15. Whiting Bay / Am Bàgh
Listen to Gaelic translation
Whiting Bay, the third largest settlement on Arran, and once a thriving tourist destination during the Edwardian era is still home to some of the finest villas on the island.
Today the village still boasts one of the finest walks on Arran, taking visitors from the coast via an iron age fort to the dramatic Glenashdale falls. This walk also includes a visit to 'The Giants Graves' two neolithic chambered tombs high above the village which give spectacular views to the Holy Isle and the mountains of Arran to the North.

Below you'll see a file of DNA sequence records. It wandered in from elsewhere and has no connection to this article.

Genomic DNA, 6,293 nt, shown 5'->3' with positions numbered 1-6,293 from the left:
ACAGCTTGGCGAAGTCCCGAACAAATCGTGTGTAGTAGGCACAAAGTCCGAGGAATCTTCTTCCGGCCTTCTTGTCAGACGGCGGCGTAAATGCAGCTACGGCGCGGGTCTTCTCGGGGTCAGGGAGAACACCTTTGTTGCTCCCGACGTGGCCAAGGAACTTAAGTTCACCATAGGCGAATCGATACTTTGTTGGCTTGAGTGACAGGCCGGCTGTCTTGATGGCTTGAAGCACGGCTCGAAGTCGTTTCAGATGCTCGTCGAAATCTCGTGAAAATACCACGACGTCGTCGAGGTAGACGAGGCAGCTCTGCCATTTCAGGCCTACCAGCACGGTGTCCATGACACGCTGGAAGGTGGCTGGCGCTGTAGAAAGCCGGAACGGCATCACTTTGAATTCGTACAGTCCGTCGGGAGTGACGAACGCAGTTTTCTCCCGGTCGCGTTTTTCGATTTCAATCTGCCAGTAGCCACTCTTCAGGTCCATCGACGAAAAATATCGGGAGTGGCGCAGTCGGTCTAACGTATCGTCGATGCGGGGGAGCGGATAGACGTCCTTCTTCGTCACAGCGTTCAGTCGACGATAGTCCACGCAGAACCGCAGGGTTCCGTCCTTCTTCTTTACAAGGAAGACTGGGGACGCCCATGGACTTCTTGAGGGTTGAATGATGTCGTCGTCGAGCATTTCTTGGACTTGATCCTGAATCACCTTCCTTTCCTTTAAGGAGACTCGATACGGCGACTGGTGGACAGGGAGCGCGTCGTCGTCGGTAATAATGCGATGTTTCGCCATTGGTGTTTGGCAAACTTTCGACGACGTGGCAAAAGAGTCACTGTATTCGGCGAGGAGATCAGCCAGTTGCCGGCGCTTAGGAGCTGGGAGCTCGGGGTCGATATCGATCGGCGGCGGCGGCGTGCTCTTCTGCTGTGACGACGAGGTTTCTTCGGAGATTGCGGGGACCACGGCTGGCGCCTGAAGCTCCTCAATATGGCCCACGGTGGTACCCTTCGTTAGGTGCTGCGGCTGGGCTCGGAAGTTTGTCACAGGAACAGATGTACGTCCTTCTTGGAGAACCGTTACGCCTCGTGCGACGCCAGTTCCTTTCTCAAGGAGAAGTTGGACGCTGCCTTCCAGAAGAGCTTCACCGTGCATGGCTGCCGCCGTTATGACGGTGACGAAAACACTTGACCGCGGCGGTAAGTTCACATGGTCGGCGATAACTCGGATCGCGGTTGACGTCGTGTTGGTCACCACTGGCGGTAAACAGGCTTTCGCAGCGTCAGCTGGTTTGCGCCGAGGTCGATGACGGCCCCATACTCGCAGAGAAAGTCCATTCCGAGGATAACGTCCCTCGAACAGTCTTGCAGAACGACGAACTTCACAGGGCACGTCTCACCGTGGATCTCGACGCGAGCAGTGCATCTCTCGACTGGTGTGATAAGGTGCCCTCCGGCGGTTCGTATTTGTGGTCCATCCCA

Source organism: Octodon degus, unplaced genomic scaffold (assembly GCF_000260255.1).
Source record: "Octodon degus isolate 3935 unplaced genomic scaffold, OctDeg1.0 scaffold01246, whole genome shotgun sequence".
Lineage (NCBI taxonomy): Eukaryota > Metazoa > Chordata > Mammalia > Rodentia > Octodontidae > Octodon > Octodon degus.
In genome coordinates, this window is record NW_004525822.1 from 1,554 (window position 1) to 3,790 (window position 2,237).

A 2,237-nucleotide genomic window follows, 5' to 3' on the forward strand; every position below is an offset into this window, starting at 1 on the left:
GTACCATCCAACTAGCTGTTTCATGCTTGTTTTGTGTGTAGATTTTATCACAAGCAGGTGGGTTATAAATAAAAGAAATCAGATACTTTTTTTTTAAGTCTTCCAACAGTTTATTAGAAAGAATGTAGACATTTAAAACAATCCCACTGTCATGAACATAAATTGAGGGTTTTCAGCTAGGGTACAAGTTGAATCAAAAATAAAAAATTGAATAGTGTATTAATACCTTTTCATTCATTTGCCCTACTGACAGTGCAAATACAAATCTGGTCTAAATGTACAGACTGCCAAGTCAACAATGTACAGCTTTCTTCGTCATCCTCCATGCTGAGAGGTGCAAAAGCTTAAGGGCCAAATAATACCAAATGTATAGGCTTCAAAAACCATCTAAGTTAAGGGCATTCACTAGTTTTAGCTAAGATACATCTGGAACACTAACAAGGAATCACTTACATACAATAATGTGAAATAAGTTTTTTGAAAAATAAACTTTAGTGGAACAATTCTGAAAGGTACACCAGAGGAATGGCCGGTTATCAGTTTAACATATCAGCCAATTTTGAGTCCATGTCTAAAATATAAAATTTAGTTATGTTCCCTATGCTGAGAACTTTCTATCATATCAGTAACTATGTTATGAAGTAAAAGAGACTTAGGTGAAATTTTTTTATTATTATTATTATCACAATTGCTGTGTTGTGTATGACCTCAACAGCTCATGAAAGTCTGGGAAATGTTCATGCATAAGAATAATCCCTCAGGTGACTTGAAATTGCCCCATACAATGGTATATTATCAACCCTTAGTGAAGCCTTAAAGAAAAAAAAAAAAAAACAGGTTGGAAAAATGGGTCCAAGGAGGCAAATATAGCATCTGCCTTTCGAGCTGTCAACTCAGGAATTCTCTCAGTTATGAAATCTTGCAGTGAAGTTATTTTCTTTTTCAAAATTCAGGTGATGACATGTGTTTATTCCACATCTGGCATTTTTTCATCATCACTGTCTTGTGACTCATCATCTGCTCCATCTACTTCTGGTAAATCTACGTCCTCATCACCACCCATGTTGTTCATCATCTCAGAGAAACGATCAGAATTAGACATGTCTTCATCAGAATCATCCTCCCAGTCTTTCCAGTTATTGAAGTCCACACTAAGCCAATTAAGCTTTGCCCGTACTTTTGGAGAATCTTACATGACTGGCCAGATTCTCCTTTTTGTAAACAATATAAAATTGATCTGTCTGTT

Whiting Bay is an important site in the post-war life of the island, and site of the former Arran Gallery at St Columba's Church which, aside from being run by the Gill family of artists and makers, showed a wide range of contemporary Scottish artists on the island, including Alasdair Gray, James Gorman and Alan Davie among others.
It is therefore unsurprising that sculptor Bruce Maclean chose Whiting Bay to make his innovative 'Seaskape' work in Largiebeg in 1969.
In this piece Maclean attempted to "let the sea make a mark, a perfect pure mark, over which I had little control'. Unfortunately for Maclean, the sea had other ideas and the work floated out on the tide.
The island continues to attract high profile contemporary artists such as Hamish Fulton, Richard DeMarco, Duncan Shanks, and Turner Prize winner Charlotte Prodger, all of whom have made work on Arran.